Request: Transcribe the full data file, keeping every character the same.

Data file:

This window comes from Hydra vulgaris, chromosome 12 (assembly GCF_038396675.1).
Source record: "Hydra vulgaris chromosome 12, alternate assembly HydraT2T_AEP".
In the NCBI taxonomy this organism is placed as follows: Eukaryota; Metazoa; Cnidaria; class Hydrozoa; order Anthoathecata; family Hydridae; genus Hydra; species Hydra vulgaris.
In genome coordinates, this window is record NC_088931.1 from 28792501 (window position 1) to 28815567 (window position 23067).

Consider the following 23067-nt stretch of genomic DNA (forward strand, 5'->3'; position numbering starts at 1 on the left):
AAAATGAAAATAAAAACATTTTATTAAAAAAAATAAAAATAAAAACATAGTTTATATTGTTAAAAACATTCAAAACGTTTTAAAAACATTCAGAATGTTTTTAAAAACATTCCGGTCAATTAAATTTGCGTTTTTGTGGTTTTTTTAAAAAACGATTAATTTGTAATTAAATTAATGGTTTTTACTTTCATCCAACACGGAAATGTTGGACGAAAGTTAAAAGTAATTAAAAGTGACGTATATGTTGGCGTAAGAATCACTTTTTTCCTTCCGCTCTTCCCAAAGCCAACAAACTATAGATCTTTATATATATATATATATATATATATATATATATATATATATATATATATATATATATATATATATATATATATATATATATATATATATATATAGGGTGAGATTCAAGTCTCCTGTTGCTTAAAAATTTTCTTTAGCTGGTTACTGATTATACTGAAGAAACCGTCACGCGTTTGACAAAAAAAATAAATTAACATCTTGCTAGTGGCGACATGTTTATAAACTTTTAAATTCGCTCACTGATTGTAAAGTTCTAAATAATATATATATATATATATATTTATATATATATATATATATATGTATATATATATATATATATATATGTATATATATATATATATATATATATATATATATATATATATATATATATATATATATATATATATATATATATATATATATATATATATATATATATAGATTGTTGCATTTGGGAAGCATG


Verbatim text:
This window comes from Hydra vulgaris, chromosome 12 (assembly GCF_038396675.1).
Source record: "Hydra vulgaris chromosome 12, alternate assembly HydraT2T_AEP".
In the NCBI taxonomy this organism is placed as follows: Eukaryota; Metazoa; Cnidaria; class Hydrozoa; order Anthoathecata; family Hydridae; genus Hydra; species Hydra vulgaris.
In genome coordinates, this window is record NC_088931.1 from 28792501 (window position 1) to 28815567 (window position 23067).

Consider the following 23067-nt stretch of genomic DNA (forward strand, 5'->3'; position numbering starts at 1 on the left):
AAAATGAAAATAAAAACATTTTATTAAAAAAAATAAAAATAAAAACATAGTTTATATTGTTAAAAACATTCAAAACGTTTTAAAAACATTCAGAATGTTTTTAAAAACATTCCGGTCAATTAAATTTGCGTTTTTGTGGTTTTTTTAAAAAACGATTAATTTGTAATTAAATTAATGGTTTTTACTTTCATCCAACACGGAAATGTTGGACGAAAGTTAAAAGTAATTAAAAGTGACGTATATGTTGGCGTAAGAATCACTTTTTTCCTTCCGCTCTTCCCAAAGCCAACAAACTATAGATCTTTATATATATATATATATATATATATATATATATATATATATATATATATATATATATATATATATATATATATATATATATATATATATATATAGGGTGAGATTCAAGTCTCCTGTTGCTTAAAAATTTTCTTTAGCTGGTTACTGATTATACTGAAGAAACCGTCACGCGTTTGACAAAAAAAATAAATTAACATCTTGCTAGTGGCGACATGTTTATAAACTTTTAAATTCGCTCACTGATTGTAAAGTTCTAAATAATATATATATATATATATATTTATATATATATATATATATATGTATATATATATATATATATATATGTATATATATATATATATATATATATATATATATATATATATATATATATATATATATATATATATATATATATATATATATATATATATATATATATAGATTGTTGCATTTGGGAAGCATG